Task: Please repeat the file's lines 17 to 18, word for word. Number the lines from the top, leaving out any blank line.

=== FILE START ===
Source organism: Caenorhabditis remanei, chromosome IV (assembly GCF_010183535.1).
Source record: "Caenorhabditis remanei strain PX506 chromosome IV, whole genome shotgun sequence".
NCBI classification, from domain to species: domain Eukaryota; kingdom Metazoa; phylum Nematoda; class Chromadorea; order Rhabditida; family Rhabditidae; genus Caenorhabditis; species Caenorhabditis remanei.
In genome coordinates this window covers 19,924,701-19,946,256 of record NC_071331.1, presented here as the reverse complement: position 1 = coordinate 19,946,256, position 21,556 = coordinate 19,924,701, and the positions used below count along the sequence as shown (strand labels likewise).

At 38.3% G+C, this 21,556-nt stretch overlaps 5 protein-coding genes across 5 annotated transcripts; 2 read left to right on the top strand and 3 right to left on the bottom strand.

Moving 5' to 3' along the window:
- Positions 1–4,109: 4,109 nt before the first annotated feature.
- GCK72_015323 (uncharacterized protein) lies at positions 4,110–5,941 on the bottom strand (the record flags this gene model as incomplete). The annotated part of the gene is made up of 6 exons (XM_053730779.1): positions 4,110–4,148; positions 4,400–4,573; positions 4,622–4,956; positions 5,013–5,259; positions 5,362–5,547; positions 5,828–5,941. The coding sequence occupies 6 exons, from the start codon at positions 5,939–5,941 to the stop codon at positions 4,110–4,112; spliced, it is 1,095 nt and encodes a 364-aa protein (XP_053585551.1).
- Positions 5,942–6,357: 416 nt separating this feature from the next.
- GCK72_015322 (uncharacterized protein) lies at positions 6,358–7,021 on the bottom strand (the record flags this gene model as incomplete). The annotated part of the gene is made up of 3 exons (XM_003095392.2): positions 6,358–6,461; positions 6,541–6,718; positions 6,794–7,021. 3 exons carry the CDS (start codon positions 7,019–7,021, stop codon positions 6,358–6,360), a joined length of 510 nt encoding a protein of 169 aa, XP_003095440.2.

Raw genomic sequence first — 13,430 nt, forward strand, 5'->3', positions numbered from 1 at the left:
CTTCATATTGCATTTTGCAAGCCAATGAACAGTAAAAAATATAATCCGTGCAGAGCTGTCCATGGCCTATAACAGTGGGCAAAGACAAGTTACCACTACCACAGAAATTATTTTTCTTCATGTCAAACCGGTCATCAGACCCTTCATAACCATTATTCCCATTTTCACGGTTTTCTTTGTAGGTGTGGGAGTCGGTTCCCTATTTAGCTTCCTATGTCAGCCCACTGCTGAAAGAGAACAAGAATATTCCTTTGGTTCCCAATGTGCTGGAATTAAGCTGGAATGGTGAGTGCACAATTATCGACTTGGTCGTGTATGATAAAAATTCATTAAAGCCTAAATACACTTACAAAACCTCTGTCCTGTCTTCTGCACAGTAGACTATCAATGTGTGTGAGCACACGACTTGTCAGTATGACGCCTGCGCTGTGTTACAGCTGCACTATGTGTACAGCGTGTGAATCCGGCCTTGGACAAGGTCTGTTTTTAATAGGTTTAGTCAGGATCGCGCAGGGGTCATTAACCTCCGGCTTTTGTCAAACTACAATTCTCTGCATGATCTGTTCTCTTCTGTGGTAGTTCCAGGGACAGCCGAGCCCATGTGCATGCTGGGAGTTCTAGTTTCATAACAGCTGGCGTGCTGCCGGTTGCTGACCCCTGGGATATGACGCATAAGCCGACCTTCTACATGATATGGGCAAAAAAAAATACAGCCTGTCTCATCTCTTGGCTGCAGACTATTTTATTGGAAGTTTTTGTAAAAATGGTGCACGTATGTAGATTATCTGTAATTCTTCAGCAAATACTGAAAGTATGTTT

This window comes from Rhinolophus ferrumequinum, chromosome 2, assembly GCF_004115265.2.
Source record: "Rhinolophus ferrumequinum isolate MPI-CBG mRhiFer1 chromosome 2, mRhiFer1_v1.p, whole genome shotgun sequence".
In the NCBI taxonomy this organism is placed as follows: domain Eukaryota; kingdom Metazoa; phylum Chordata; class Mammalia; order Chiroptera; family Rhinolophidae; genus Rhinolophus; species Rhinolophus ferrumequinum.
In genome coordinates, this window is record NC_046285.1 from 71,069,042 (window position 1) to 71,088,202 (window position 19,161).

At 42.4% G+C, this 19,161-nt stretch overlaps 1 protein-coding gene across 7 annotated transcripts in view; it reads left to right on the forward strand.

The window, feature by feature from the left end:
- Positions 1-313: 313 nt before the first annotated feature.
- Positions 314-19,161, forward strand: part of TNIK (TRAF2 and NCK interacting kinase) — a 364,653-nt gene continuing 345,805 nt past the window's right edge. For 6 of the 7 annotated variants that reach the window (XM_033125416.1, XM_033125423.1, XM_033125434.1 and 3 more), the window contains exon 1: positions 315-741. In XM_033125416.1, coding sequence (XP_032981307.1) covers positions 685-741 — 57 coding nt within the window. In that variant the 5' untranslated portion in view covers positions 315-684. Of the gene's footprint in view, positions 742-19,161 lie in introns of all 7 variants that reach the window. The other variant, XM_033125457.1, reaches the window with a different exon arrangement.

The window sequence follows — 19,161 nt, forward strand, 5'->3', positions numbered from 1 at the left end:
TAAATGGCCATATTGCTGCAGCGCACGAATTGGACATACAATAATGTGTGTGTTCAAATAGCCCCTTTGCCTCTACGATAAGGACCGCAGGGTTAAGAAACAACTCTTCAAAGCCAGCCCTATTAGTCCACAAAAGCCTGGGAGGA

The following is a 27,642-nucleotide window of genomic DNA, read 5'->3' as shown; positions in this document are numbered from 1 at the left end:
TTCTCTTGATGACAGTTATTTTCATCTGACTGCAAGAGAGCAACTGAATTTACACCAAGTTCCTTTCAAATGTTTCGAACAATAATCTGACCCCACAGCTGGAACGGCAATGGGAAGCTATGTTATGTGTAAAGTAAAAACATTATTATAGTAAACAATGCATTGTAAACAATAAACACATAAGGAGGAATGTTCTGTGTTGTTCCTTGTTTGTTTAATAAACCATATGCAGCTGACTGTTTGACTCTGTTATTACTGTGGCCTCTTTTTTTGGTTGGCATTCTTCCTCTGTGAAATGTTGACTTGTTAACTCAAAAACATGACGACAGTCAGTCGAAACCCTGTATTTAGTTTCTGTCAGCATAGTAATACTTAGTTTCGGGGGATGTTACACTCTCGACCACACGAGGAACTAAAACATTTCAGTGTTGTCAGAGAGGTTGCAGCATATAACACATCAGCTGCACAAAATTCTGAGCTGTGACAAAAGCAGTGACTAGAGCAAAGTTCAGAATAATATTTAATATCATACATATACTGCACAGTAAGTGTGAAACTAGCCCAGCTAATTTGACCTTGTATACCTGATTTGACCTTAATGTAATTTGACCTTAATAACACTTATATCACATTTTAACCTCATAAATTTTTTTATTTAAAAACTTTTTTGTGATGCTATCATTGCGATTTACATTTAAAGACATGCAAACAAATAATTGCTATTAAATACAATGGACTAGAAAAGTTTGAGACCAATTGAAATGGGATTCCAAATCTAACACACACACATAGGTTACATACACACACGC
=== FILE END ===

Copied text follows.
At 42.4% G+C, this 19,161-nt stretch overlaps 1 protein-coding gene across 7 annotated transcripts in view; it reads left to right on the forward strand.

The window, feature by feature from the left end: